Usually, on the first or second day after your operation, the physiotherapist will help you out of bed. They will also show you the correct way to move safely.

Going home

You will normally be able to leave hospital when you and your physiotherapist are happy with your mobility. This is usually 3–6 days after your operation.
Please arrange for a friend or relative to collect you, as driving yourself or taking public transport is not advised in the early stages of recovery. If you will need hospital transport please inform one of the nurses as soon as possible.

Wound care

Your wound will usually be closed with clips. You may shower if you are careful when you get home but bathing should be avoided for two weeks, until the wound is completely dry. Please do not remove your wound dressing, unless it accidentally gets wet, until your clips are removed. If a new dressing is required then a simple dry dressing from the pharmacist (chemist) is sufficient.

Please contact your GP if you have:
• any redness around the wound;
• wound leakage; or
• a high temperature.

The ward will tell you if a community (district) nurse has been arranged to come to your home to remove the clips, or ask you to arrange an appointment with your GP practice nurse for the clips to be removed. This will usually be 10 days after your surgery.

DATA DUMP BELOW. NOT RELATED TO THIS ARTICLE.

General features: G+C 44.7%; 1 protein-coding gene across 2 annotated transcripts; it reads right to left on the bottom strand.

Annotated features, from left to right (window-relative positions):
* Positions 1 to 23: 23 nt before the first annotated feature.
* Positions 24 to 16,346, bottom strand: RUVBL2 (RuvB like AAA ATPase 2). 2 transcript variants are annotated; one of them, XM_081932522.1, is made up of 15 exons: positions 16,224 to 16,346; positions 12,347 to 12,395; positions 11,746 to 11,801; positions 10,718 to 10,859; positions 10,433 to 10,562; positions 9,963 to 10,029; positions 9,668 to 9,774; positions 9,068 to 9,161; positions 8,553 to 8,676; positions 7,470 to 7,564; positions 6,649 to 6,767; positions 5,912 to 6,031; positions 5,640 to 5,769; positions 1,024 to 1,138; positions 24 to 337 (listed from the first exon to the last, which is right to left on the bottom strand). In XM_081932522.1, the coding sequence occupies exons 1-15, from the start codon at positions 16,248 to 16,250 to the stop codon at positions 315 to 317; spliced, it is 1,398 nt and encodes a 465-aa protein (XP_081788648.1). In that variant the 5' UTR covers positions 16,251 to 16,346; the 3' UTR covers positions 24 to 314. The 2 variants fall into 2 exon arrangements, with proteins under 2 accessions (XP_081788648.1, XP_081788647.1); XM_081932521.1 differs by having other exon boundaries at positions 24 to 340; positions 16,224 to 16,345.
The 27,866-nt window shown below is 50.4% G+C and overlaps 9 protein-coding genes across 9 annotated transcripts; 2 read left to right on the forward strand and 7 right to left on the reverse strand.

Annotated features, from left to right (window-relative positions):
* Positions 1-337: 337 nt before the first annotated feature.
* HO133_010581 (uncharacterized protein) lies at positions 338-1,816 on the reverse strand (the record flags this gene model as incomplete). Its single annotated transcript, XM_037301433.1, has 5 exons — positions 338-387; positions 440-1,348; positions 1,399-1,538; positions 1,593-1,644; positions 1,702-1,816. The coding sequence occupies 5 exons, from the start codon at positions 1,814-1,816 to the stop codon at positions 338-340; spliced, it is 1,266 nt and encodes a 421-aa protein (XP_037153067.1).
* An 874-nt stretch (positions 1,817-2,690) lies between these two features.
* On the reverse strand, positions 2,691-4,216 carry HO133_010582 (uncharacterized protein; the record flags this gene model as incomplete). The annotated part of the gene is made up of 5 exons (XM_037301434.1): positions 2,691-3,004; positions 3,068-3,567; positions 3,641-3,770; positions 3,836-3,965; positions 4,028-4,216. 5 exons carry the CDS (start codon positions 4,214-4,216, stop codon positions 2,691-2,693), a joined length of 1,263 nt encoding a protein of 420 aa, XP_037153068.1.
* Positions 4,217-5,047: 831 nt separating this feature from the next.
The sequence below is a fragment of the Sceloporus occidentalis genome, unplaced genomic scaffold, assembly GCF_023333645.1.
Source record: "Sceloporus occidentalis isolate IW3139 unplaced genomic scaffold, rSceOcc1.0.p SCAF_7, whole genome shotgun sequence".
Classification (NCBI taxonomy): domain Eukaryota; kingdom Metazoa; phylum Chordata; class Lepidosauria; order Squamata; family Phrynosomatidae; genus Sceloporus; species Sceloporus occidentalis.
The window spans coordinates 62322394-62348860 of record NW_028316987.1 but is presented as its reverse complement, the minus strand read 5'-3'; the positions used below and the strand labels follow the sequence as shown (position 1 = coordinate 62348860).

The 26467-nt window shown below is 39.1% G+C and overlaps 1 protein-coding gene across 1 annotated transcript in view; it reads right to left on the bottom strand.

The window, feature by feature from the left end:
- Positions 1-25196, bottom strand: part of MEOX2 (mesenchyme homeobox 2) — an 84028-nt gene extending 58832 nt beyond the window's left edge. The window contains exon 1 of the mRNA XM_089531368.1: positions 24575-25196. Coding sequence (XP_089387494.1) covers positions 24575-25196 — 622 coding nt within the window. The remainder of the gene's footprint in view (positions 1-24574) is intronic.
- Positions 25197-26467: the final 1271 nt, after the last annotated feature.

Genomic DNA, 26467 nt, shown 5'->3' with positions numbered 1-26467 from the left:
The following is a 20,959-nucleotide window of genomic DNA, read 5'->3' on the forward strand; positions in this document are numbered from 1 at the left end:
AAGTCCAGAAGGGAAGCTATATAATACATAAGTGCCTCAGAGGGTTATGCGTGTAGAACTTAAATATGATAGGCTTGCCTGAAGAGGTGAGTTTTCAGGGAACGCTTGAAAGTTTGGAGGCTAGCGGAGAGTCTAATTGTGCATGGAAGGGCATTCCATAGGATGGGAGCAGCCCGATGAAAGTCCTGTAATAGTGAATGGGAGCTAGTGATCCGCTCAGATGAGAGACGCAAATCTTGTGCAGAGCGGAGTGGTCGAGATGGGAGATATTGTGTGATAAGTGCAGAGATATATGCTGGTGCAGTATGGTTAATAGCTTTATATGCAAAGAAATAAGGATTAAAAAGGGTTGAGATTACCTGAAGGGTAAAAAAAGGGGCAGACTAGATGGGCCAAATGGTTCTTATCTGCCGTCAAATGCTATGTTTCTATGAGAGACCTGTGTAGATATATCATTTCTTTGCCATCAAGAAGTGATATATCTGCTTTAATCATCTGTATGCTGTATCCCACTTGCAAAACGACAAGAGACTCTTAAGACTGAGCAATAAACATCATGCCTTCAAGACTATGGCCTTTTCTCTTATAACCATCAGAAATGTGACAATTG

Recreational activities

Walking is the best activity to do after your surgery. It promotes healthy circulation and aids the healing process. You should have a gradual return to normal activity over the coming weeks.


Sitting for prolonged periods after your surgery is not advisable, including driving a car. If you have no altered sensation or weakness in your legs then you may return to driving when you feel safe to do so, but don’t travel long distances without taking regular breaks to stretch your legs. Please discuss driving with your surgeon before you leave hospital.

Lifting and carrying

Please refer to the physiotherapy advice sheet and other advice from your physiotherapist. You should avoid heavy lifting and carrying for several weeks.


You will be sent a clinic appointment for 8 – 12 weeks after your surgery. If you have any queries before this appointment please contact the nurse specialist for your consultant’s team.